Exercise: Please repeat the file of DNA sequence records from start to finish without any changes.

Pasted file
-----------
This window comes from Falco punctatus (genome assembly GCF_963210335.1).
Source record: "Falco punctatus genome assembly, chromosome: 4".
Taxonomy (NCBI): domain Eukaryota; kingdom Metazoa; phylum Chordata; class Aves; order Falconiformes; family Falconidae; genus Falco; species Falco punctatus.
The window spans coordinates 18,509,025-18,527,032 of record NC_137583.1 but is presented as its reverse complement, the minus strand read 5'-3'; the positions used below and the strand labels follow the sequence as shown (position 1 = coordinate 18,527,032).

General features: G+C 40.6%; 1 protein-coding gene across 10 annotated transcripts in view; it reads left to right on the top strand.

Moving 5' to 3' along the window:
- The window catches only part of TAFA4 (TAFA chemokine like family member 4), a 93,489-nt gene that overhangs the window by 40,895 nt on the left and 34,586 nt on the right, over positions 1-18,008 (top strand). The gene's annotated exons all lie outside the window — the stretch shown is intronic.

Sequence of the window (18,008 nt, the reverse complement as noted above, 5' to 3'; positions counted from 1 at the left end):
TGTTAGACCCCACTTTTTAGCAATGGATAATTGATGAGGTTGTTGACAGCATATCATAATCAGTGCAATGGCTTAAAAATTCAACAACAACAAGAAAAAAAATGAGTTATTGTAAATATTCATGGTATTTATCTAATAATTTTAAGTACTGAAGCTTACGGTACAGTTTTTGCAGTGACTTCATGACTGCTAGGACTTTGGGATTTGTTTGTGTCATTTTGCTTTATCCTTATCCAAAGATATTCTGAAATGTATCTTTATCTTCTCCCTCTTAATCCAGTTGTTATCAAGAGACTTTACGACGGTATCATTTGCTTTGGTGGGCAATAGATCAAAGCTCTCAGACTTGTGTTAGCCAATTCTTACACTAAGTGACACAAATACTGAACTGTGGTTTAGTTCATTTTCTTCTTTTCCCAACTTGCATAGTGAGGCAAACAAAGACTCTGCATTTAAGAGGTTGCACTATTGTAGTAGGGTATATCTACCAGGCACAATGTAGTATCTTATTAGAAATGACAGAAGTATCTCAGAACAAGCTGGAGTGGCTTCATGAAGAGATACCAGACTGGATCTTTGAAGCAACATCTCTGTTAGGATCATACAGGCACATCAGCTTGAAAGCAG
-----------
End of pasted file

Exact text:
This window comes from Falco punctatus (genome assembly GCF_963210335.1).
Source record: "Falco punctatus genome assembly, chromosome: 4".
Taxonomy (NCBI): domain Eukaryota; kingdom Metazoa; phylum Chordata; class Aves; order Falconiformes; family Falconidae; genus Falco; species Falco punctatus.
The window spans coordinates 18,509,025-18,527,032 of record NC_137583.1 but is presented as its reverse complement, the minus strand read 5'-3'; the positions used below and the strand labels follow the sequence as shown (position 1 = coordinate 18,527,032).

General features: G+C 40.6%; 1 protein-coding gene across 10 annotated transcripts in view; it reads left to right on the top strand.

Moving 5' to 3' along the window:
- The window catches only part of TAFA4 (TAFA chemokine like family member 4), a 93,489-nt gene that overhangs the window by 40,895 nt on the left and 34,586 nt on the right, over positions 1-18,008 (top strand). The gene's annotated exons all lie outside the window — the stretch shown is intronic.

Sequence of the window (18,008 nt, the reverse complement as noted above, 5' to 3'; positions counted from 1 at the left end):
TGTTAGACCCCACTTTTTAGCAATGGATAATTGATGAGGTTGTTGACAGCATATCATAATCAGTGCAATGGCTTAAAAATTCAACAACAACAAGAAAAAAAATGAGTTATTGTAAATATTCATGGTATTTATCTAATAATTTTAAGTACTGAAGCTTACGGTACAGTTTTTGCAGTGACTTCATGACTGCTAGGACTTTGGGATTTGTTTGTGTCATTTTGCTTTATCCTTATCCAAAGATATTCTGAAATGTATCTTTATCTTCTCCCTCTTAATCCAGTTGTTATCAAGAGACTTTACGACGGTATCATTTGCTTTGGTGGGCAATAGATCAAAGCTCTCAGACTTGTGTTAGCCAATTCTTACACTAAGTGACACAAATACTGAACTGTGGTTTAGTTCATTTTCTTCTTTTCCCAACTTGCATAGTGAGGCAAACAAAGACTCTGCATTTAAGAGGTTGCACTATTGTAGTAGGGTATATCTACCAGGCACAATGTAGTATCTTATTAGAAATGACAGAAGTATCTCAGAACAAGCTGGAGTGGCTTCATGAAGAGATACCAGACTGGATCTTTGAAGCAACATCTCTGTTAGGATCATACAGGCACATCAGCTTGAAAGCAG